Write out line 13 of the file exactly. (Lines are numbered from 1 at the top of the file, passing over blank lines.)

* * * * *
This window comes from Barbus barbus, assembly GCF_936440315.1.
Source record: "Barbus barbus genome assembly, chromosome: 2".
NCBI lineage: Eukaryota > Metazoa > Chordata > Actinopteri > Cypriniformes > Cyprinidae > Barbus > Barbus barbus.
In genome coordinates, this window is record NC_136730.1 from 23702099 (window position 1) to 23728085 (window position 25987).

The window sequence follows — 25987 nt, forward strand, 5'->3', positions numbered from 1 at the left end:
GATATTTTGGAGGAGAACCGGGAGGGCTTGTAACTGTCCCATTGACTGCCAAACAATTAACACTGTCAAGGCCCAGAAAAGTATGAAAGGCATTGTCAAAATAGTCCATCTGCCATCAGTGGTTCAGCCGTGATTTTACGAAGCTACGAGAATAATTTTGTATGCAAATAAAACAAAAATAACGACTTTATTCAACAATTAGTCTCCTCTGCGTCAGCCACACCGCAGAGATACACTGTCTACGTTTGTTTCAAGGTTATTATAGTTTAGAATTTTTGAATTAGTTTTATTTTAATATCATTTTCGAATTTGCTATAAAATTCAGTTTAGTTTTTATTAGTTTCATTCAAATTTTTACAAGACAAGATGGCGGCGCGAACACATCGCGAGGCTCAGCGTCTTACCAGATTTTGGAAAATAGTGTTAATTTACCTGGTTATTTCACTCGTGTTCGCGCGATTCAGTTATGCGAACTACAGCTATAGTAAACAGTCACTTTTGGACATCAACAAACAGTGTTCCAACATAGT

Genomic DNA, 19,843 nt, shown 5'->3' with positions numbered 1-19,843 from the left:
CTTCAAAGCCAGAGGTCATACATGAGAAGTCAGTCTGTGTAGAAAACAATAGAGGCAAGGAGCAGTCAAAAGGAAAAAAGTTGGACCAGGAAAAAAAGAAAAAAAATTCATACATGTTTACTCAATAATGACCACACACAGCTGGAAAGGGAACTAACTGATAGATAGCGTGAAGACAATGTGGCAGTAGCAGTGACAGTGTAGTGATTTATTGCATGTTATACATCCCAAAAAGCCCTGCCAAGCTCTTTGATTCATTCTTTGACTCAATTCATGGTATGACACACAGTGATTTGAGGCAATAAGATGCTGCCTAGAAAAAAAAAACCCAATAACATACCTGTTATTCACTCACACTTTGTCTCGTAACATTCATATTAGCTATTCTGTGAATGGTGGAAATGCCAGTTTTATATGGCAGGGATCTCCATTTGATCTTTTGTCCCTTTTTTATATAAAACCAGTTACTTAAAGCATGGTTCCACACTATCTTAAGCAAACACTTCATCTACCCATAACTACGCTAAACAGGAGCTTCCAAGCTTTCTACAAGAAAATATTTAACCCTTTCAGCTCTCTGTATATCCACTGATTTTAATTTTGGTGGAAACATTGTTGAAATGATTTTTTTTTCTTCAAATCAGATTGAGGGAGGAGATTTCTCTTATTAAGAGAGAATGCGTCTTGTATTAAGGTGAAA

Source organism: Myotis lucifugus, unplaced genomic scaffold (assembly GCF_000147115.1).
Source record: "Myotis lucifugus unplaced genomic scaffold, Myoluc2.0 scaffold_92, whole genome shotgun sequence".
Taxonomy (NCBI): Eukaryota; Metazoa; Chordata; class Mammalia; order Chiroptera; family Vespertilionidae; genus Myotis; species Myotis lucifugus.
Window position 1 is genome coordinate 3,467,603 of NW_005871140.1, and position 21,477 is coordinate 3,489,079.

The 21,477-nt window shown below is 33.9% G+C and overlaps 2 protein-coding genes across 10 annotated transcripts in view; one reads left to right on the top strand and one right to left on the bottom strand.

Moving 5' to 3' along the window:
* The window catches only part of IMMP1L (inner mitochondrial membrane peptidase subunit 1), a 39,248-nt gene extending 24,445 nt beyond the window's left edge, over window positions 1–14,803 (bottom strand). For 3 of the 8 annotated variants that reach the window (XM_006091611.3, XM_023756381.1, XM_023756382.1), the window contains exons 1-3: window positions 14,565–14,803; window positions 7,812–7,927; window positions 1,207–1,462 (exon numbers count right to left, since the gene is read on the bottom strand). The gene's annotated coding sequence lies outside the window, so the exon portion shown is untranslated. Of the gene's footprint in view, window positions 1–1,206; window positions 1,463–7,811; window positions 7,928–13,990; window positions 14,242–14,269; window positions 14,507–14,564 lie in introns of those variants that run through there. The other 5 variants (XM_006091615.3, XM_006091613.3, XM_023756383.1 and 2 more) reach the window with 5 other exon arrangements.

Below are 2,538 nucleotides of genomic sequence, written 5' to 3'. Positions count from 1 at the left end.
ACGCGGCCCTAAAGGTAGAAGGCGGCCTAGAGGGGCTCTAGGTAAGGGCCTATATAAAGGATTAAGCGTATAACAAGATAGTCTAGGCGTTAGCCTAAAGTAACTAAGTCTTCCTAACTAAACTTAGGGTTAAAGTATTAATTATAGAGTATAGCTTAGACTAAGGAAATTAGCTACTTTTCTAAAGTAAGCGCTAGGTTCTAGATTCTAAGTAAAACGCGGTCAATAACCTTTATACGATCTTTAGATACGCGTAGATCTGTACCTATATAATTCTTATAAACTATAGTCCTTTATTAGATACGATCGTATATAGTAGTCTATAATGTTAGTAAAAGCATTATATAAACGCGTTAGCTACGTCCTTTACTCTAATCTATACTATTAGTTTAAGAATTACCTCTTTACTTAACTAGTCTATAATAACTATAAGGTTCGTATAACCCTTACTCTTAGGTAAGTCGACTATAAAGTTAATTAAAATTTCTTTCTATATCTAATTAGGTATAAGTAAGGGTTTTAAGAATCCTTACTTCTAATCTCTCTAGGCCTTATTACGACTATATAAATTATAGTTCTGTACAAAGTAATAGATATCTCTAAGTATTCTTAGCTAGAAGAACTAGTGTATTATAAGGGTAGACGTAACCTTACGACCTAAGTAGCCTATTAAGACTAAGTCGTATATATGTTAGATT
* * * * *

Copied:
The 21,477-nt window shown below is 33.9% G+C and overlaps 2 protein-coding genes across 10 annotated transcripts in view; one reads left to right on the top strand and one right to left on the bottom strand.